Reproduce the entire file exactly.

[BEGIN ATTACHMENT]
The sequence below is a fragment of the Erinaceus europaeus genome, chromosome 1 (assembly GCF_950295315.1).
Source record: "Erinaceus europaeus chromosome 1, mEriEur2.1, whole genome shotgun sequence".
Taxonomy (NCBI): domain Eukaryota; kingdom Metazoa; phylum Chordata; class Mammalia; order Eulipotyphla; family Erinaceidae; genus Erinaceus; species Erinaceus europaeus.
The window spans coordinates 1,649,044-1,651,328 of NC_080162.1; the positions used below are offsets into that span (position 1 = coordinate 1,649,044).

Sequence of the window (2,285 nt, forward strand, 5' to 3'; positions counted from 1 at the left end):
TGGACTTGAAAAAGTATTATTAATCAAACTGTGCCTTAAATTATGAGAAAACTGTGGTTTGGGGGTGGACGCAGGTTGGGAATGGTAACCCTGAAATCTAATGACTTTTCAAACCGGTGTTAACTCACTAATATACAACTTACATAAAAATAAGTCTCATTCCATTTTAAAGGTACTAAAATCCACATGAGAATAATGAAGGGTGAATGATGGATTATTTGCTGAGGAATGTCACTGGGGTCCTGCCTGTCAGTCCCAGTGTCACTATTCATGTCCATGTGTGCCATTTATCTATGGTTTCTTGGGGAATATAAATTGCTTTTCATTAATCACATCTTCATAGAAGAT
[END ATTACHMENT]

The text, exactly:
The sequence below is a fragment of the Erinaceus europaeus genome, chromosome 1 (assembly GCF_950295315.1).
Source record: "Erinaceus europaeus chromosome 1, mEriEur2.1, whole genome shotgun sequence".
Taxonomy (NCBI): domain Eukaryota; kingdom Metazoa; phylum Chordata; class Mammalia; order Eulipotyphla; family Erinaceidae; genus Erinaceus; species Erinaceus europaeus.
The window spans coordinates 1,649,044-1,651,328 of NC_080162.1; the positions used below are offsets into that span (position 1 = coordinate 1,649,044).

Sequence of the window (2,285 nt, forward strand, 5' to 3'; positions counted from 1 at the left end):
TGGACTTGAAAAAGTATTATTAATCAAACTGTGCCTTAAATTATGAGAAAACTGTGGTTTGGGGGTGGACGCAGGTTGGGAATGGTAACCCTGAAATCTAATGACTTTTCAAACCGGTGTTAACTCACTAATATACAACTTACATAAAAATAAGTCTCATTCCATTTTAAAGGTACTAAAATCCACATGAGAATAATGAAGGGTGAATGATGGATTATTTGCTGAGGAATGTCACTGGGGTCCTGCCTGTCAGTCCCAGTGTCACTATTCATGTCCATGTGTGCCATTTATCTATGGTTTCTTGGGGAATATAAATTGCTTTTCATTAATCACATCTTCATAGAAGAT